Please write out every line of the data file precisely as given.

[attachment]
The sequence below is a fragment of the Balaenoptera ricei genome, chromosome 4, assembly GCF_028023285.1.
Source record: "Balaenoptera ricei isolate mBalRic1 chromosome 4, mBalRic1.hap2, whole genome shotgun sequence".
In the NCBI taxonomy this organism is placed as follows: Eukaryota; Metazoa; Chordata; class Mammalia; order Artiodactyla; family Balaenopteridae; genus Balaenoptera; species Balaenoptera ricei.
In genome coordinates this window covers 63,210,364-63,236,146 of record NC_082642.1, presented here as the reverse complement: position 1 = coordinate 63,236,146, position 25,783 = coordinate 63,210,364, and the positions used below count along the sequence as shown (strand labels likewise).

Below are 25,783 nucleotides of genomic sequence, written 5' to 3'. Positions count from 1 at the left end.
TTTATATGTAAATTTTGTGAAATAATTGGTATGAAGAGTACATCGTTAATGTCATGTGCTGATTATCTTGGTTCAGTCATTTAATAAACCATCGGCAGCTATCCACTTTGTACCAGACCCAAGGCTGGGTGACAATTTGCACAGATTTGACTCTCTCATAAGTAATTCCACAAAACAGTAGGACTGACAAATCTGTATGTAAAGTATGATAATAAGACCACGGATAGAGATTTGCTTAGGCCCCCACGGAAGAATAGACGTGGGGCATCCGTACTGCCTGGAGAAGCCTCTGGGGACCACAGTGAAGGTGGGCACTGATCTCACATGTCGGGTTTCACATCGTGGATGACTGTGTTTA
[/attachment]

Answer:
The sequence below is a fragment of the Balaenoptera ricei genome, chromosome 4, assembly GCF_028023285.1.
Source record: "Balaenoptera ricei isolate mBalRic1 chromosome 4, mBalRic1.hap2, whole genome shotgun sequence".
In the NCBI taxonomy this organism is placed as follows: Eukaryota; Metazoa; Chordata; class Mammalia; order Artiodactyla; family Balaenopteridae; genus Balaenoptera; species Balaenoptera ricei.
In genome coordinates this window covers 63,210,364-63,236,146 of record NC_082642.1, presented here as the reverse complement: position 1 = coordinate 63,236,146, position 25,783 = coordinate 63,210,364, and the positions used below count along the sequence as shown (strand labels likewise).

Below are 25,783 nucleotides of genomic sequence, written 5' to 3'. Positions count from 1 at the left end.
TTTATATGTAAATTTTGTGAAATAATTGGTATGAAGAGTACATCGTTAATGTCATGTGCTGATTATCTTGGTTCAGTCATTTAATAAACCATCGGCAGCTATCCACTTTGTACCAGACCCAAGGCTGGGTGACAATTTGCACAGATTTGACTCTCTCATAAGTAATTCCACAAAACAGTAGGACTGACAAATCTGTATGTAAAGTATGATAATAAGACCACGGATAGAGATTTGCTTAGGCCCCCACGGAAGAATAGACGTGGGGCATCCGTACTGCCTGGAGAAGCCTCTGGGGACCACAGTGAAGGTGGGCACTGATCTCACATGTCGGGTTTCACATCGTGGATGACTGTGTTTA